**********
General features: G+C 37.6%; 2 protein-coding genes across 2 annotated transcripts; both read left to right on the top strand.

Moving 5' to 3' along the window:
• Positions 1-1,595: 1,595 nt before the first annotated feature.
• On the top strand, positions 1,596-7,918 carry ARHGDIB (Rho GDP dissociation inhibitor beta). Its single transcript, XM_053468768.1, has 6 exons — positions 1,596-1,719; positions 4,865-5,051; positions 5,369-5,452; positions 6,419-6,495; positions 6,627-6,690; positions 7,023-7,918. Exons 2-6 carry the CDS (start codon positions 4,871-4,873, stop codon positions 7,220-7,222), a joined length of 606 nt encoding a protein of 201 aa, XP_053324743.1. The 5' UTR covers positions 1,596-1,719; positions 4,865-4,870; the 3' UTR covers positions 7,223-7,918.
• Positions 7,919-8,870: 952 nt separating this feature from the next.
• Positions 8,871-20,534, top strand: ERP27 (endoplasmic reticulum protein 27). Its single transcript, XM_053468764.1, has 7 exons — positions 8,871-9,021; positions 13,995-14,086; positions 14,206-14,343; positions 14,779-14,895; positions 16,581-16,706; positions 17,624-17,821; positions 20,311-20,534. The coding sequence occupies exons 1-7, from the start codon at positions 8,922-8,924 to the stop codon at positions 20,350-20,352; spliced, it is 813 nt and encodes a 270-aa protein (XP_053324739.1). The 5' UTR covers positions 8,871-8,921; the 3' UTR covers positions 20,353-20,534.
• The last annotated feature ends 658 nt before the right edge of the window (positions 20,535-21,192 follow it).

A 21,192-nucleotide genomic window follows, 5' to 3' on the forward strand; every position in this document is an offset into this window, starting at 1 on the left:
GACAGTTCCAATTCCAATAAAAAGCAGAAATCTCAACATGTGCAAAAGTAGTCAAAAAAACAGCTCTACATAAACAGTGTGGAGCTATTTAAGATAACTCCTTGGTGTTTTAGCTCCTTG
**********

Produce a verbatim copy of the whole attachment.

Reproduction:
General features: G+C 37.6%; 2 protein-coding genes across 2 annotated transcripts; both read left to right on the top strand.

Moving 5' to 3' along the window:
• Positions 1-1,595: 1,595 nt before the first annotated feature.
• On the top strand, positions 1,596-7,918 carry ARHGDIB (Rho GDP dissociation inhibitor beta). Its single transcript, XM_053468768.1, has 6 exons — positions 1,596-1,719; positions 4,865-5,051; positions 5,369-5,452; positions 6,419-6,495; positions 6,627-6,690; positions 7,023-7,918. Exons 2-6 carry the CDS (start codon positions 4,871-4,873, stop codon positions 7,220-7,222), a joined length of 606 nt encoding a protein of 201 aa, XP_053324743.1. The 5' UTR covers positions 1,596-1,719; positions 4,865-4,870; the 3' UTR covers positions 7,223-7,918.
• Positions 7,919-8,870: 952 nt separating this feature from the next.
• Positions 8,871-20,534, top strand: ERP27 (endoplasmic reticulum protein 27). Its single transcript, XM_053468764.1, has 7 exons — positions 8,871-9,021; positions 13,995-14,086; positions 14,206-14,343; positions 14,779-14,895; positions 16,581-16,706; positions 17,624-17,821; positions 20,311-20,534. The coding sequence occupies exons 1-7, from the start codon at positions 8,922-8,924 to the stop codon at positions 20,350-20,352; spliced, it is 813 nt and encodes a 270-aa protein (XP_053324739.1). The 5' UTR covers positions 8,871-8,921; the 3' UTR covers positions 20,353-20,534.
• The last annotated feature ends 658 nt before the right edge of the window (positions 20,535-21,192 follow it).

A 21,192-nucleotide genomic window follows, 5' to 3' on the forward strand; every position in this document is an offset into this window, starting at 1 on the left:
GACAGTTCCAATTCCAATAAAAAGCAGAAATCTCAACATGTGCAAAAGTAGTCAAAAAAACAGCTCTACATAAACAGTGTGGAGCTATTTAAGATAACTCCTTGGTGTTTTAGCTCCTTG